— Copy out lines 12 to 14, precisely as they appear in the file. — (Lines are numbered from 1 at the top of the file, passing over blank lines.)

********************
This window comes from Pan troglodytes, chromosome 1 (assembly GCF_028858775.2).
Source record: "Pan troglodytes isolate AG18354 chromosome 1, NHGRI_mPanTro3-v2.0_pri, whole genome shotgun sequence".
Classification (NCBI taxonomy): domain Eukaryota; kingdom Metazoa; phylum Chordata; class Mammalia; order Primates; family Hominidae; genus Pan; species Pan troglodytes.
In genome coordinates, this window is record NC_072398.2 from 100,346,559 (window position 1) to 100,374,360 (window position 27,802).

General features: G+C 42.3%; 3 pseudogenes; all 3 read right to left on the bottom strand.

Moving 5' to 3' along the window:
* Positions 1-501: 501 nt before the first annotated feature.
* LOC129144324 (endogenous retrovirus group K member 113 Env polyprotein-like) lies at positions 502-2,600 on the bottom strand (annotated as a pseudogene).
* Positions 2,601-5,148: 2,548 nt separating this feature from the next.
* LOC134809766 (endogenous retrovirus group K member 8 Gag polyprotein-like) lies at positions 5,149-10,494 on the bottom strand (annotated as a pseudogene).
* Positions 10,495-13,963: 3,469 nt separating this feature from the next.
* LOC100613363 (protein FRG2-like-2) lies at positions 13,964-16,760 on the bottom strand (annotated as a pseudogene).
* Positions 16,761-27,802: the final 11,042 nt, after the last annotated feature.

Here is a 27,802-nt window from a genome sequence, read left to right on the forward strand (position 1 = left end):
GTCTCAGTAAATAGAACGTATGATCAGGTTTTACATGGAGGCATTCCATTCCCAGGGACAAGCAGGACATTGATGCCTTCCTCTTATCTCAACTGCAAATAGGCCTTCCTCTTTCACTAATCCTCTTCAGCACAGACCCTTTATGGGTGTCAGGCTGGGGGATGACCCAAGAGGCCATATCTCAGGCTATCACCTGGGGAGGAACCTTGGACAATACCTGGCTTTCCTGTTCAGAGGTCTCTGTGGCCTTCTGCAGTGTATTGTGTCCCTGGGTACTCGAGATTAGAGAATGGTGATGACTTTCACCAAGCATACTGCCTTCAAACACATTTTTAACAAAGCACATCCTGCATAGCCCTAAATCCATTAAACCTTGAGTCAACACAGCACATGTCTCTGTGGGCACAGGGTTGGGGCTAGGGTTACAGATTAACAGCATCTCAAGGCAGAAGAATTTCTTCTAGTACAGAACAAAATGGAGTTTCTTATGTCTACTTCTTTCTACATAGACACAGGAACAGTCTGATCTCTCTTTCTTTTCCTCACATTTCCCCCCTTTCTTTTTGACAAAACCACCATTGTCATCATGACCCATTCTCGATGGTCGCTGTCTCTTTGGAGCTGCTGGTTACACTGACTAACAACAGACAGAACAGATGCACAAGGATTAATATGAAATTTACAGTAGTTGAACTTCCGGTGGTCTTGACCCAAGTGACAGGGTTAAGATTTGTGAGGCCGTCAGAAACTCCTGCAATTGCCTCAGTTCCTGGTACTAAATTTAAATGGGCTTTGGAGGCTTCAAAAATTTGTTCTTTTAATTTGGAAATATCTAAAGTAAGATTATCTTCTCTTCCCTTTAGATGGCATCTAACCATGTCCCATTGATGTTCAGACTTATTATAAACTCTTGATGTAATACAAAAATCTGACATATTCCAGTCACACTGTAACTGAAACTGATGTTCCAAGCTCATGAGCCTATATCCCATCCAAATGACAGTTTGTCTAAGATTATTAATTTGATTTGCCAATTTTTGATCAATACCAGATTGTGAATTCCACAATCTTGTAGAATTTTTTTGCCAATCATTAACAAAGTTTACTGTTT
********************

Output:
* LOC100613363 (protein FRG2-like-2) lies at positions 13,964-16,760 on the bottom strand (annotated as a pseudogene).
* Positions 16,761-27,802: the final 11,042 nt, after the last annotated feature.

Here is a 27,802-nt window from a genome sequence, read left to right on the forward strand (position 1 = left end):